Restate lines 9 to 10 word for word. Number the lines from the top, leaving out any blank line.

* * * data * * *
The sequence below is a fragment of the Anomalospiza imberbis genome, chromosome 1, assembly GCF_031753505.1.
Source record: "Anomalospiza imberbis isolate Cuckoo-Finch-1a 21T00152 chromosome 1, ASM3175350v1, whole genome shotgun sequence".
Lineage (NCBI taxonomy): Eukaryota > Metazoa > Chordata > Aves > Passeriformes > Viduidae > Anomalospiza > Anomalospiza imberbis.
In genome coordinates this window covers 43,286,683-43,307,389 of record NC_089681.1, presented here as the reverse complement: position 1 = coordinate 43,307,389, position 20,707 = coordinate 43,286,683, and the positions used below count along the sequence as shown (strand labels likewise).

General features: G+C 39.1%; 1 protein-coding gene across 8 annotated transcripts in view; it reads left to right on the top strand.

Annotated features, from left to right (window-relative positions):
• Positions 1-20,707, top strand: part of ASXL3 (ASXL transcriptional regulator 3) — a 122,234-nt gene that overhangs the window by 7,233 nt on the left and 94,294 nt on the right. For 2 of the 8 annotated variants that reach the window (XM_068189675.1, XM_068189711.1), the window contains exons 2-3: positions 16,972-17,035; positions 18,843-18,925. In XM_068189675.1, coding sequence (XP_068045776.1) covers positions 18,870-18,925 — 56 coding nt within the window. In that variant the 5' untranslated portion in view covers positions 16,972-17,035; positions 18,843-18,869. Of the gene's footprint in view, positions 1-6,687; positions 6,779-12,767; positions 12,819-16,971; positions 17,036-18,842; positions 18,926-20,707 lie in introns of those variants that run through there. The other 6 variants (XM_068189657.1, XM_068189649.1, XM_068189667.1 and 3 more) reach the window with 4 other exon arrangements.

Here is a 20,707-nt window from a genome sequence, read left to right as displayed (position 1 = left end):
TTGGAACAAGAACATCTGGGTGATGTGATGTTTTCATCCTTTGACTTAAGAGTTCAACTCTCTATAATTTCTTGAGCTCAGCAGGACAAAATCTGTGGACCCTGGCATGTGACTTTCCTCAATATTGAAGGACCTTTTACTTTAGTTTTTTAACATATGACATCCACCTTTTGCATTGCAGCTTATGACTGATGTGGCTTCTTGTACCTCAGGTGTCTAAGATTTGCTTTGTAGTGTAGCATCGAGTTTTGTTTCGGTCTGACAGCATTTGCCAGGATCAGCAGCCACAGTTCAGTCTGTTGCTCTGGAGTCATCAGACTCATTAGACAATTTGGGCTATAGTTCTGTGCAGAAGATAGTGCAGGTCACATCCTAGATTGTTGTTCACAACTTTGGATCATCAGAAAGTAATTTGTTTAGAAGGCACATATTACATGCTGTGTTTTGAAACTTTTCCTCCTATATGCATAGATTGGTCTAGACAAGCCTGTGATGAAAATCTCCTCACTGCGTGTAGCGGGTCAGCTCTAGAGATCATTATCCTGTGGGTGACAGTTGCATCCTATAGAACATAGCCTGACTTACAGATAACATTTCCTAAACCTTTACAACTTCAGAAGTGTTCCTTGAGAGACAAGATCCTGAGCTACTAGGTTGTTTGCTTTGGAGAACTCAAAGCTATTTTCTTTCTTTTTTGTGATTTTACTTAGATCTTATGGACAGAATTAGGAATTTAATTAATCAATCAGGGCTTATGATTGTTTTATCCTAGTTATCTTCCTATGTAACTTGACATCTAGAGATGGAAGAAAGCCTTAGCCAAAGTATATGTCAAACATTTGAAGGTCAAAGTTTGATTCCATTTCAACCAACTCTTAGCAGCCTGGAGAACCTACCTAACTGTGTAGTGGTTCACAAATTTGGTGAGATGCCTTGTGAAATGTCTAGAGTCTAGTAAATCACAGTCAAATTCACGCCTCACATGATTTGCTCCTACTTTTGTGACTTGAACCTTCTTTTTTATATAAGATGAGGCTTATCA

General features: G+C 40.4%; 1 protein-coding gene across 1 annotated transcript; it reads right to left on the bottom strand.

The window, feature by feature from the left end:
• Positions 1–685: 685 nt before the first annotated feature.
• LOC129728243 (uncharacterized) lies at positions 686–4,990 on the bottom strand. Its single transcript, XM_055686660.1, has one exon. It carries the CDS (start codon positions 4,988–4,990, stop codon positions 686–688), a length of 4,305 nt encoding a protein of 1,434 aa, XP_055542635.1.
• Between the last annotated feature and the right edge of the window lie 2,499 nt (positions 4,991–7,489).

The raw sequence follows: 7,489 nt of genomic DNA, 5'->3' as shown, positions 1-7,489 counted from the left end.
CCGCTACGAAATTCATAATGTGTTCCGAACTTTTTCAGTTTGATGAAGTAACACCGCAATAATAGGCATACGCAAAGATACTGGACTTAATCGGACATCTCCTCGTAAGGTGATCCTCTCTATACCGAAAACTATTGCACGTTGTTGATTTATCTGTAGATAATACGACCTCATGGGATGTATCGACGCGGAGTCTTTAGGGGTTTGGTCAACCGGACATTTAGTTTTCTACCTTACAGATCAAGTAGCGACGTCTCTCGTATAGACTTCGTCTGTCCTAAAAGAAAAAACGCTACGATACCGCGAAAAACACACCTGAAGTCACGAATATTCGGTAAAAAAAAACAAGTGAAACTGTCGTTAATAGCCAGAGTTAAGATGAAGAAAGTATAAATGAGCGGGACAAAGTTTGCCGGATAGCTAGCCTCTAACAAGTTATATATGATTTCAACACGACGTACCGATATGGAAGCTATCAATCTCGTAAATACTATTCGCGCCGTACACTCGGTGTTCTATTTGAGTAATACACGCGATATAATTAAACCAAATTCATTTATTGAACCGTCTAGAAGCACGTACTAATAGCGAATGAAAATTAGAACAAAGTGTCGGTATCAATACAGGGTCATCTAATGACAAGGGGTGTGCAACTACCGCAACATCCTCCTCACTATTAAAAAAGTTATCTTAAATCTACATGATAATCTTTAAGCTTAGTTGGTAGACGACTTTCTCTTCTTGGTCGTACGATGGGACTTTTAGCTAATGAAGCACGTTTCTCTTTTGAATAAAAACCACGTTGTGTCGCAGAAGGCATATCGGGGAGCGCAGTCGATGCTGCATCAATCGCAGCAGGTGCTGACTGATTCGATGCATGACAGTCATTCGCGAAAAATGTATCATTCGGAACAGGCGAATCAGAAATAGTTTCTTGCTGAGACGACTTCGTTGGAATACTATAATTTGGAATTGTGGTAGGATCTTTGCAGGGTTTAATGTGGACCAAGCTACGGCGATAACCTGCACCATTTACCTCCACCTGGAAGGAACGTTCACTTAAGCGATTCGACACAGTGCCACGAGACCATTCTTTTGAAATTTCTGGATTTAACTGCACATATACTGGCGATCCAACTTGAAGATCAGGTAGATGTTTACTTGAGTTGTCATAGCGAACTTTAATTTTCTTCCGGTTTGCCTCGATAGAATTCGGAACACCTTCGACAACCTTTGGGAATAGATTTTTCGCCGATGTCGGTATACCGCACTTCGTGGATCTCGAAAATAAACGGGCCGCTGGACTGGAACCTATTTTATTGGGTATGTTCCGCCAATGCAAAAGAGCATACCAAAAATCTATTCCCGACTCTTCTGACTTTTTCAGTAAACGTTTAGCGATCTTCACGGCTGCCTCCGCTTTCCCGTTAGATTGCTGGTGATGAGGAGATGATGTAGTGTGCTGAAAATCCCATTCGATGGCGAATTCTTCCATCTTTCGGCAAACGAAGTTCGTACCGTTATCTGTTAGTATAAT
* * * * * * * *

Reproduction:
TTGGAACAAGAACATCTGGGTGATGTGATGTTTTCATCCTTTGACTTAAGAGTTCAACTCTCTATAATTTCTTGAGCTCAGCAGGACAAAATCTGTGGACCCTGGCATGTGACTTTCCTCAATATTGAAGGACCTTTTACTTTAGTTTTTTAACATATGACATCCACCTTTTGCATTGCAGCTTATGACTGATGTGGCTTCTTGTACCTCAGGTGTCTAAGATTTGCTTTGTAGTGTAGCATCGAGTTTTGTTTCGGTCTGACAGCATTTGCCAGGATCAGCAGCCACAGTTCAGTCTGTTGCTCTGGAGTCATCAGACTCATTAGACAATTTGGGCTATAGTTCTGTGCAGAAGATAGTGCAGGTCACATCCTAGATTGTTGTTCACAACTTTGGATCATCAGAAAGTAATTTGTTTAGAAGGCACATATTACATGCTGTGTTTTGAAACTTTTCCTCCTATATGCATAGATTGGTCTAGACAAGCCTGTGATGAAAATCTCCTCACTGCGTGTAGCGGGTCAGCTCTAGAGATCATTATCCTGTGGGTGACAGTTGCATCCTATAGAACATAGCCTGACTTACAGATAACATTTCCTAAACCTTTACAACTTCAGAAGTGTTCCTTGAGAGACAAGATCCTGAGCTACTAGGTTGTTTGCTTTGGAGAACTCAAAGCTATTTTCTTTCTTTTTTGTGATTTTACTTAGATCTTATGGACAGAATTAGGAATTTAATTAATCAATCAGGGCTTATGATTGTTTTATCCTAGTTATCTTCCTATGTAACTTGACATCTAGAGATGGAAGAAAGCCTTAGCCAAAGTATATGTCAAACATTTGAAGGTCAAAGTTTGATTCCATTTCAACCAACTCTTAGCAGCCTGGAGAACCTACCTAACTGTGTAGTGGTTCACAAATTTGGTGAGATGCCTTGTGAAATGTCTAGAGTCTAGTAAATCACAGTCAAATTCACGCCTCACATGATTTGCTCCTACTTTTGTGACTTGAACCTTCTTTTTTATATAAGATGAGGCTTATCA

General features: G+C 40.4%; 1 protein-coding gene across 1 annotated transcript; it reads right to left on the bottom strand.